Masonite or hardboard panels are extremely sturdy, inexpensive, and easy to paint on. It can be tempered and untempered. For acrylic painting, we need untempered masonite as it is more absorbent.
To paint on a highly smooth and absorbent surface, sand the masonite before priming or use a pre-primed masonite.
The most popular hardboard is Ampersand Gessobord – an affordable, high-quality pre-primed, and archival wooden panel. On Blick store pack of 4 boards, 4×4, will cost you only around $6 (I like Blick as it is often cheaper than Amazon).
- Medium-Density Fibreboard (MDF)
MDF (Medium-Density Fibreboard) is a low-cost, smooth, robust, and dense acrylic painting surface.
Unprimed MDF is not only unsuitable for painting since it is not water-resistant, but it will also soak up more paint than a primed surface. To avoid this, ensure that the surface is well-primed before painting and that the artwork is properly sealed afterward. I’ll say it again: prime all sides of MDF and use a respirator whenever you sand or cut it. For $14 on Amazon, you can get 30 6′′ MDF boards.
How to prepare wood for painting acrylic?
The best-recommended way to get the wood ready for acrylic painting is to sand the surface, apply at least 2 coats of sealing, and 2 coats of priming. Sometimes you can skip sealing and seal the painting when it is done to protect it.
The easiest way is to buy pre-primed wooden panels. But you may still want to sand them more to get a smoother surface.
Here is the full step-by-step wood priming process I made a separate article about, but here I will guide you briefly through it.
3 steps to prime wood
If you have an unprimed wooden panel or you want an extra smoothness to your primed board, make sure the wood is clean and dry before you will start priming it. For easy cleaning use a lint-free cloth that has been moistened slightly with water.
Elevating the wooden panel on jars may be a good idea as this way you will be able to prime all sides evenly.
Consider using a few wood strips to reinforce the back of a large piece of wood. It’ll prevent it from distorting. (Clamped in place using glue)
Now you are ready to prime the wood!
Step 1: Sanding
If you want a smooth surface, use a 140 to 280-grit sandpaper or a sanding sponge and sand the wood, following the grain. When you are satisfied with the smoothness, clean the surface again.
Step 2: Sealing (Optional)
Sealing is absolutely mandatory for natural wood, but you can skip this step if you have a gessoboard or any other wooden panel. The main goal of sealing is to hold natural wood components from destroying the painting.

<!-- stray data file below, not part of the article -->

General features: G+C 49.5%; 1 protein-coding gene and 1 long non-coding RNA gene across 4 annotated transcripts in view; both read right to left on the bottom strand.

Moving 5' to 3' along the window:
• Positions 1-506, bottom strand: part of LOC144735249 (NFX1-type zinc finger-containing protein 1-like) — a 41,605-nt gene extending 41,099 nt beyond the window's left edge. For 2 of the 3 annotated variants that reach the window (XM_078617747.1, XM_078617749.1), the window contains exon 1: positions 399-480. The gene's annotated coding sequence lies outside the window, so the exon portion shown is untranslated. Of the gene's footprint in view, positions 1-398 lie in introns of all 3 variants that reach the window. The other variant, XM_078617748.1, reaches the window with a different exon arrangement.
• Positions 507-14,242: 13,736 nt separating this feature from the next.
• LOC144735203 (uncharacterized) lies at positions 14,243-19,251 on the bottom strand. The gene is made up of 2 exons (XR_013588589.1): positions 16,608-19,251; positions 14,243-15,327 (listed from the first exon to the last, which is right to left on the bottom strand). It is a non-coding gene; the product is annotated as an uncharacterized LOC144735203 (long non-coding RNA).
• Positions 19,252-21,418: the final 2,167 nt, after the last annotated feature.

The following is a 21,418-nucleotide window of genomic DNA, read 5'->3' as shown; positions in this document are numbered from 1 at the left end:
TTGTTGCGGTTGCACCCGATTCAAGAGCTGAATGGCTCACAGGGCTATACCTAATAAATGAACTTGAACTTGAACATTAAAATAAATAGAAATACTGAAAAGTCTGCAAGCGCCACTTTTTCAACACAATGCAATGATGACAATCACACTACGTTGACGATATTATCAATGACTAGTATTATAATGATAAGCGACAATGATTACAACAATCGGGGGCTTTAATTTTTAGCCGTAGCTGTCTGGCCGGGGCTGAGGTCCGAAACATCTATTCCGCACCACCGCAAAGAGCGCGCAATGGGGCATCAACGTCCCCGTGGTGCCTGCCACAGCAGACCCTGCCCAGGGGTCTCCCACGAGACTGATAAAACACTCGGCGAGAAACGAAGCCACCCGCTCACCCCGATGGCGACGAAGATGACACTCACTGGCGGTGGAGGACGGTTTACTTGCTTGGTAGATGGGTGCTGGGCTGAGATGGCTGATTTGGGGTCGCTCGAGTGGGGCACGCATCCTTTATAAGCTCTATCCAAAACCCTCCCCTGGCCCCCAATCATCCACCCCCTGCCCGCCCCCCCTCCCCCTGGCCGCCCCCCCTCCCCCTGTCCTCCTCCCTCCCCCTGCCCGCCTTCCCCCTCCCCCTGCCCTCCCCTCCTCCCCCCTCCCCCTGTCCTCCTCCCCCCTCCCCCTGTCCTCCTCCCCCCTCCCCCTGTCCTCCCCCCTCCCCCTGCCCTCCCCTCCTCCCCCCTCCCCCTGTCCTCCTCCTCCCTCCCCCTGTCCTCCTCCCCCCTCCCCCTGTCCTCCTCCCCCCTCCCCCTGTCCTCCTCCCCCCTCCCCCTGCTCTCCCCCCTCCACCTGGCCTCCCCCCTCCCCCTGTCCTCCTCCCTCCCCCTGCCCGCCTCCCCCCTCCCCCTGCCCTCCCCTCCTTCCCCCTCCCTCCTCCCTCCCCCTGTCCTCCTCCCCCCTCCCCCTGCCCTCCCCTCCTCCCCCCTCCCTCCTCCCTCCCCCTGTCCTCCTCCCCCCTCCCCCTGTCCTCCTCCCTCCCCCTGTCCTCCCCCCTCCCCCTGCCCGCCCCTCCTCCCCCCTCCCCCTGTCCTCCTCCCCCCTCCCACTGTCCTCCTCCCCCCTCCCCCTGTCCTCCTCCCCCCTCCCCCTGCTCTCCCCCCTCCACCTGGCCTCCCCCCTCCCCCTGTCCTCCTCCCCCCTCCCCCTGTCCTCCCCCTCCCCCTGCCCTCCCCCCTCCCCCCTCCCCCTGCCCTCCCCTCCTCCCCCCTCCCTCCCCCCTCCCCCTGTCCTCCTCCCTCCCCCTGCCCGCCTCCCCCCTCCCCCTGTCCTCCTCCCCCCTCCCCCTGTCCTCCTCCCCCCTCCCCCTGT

Working with natural wood, you need 2 coats of sealing. If you have knots, you may need a special knot sealer.
Seal only clean and dry wood, and don’t forget to seal ALL sides.
Step 3: Priming wood
Priming is necessary for any unprimed wood, no matter natural or composite. Using a roller, brush or spray primer, apply 1-2 coats of priming. Start from the front and sides, then prime the back of the panel too.
Liquitex White Acrylic Gesso is a good and affordable primer for wood.
More details on priming, sealing and recommended products here: How to Prime Wood for Acrylic Painting.
Acrylic Paint for Wood
You can use any acrylic paint for wood, even inexpensive craft, and student grade paint, if you’re considering painting as a pastime, or if you’ll be painting with your children, or if you’re just a newbie who has to try everything. If your professional art for sale is a painting on wood, use only artist-grade acrylic paint.
As professionals normally follow their own way to do things, I will give the list of paint any beginner or family can use to still make a very good painting.
- Acrylic Premium Artist Paint Arteza (Set of 60)
- Apple Barrel (Set of 18) – one of the best crafts paint.
- Liquitex Basics Set of 24
- Hippie Crafter Acrylics (one of my personal favorites overall)
- Handy Art 8 Color
- Blick Studio Acrylic Paint Set of 24
Basically, any good-quality acrylics may be used on wood.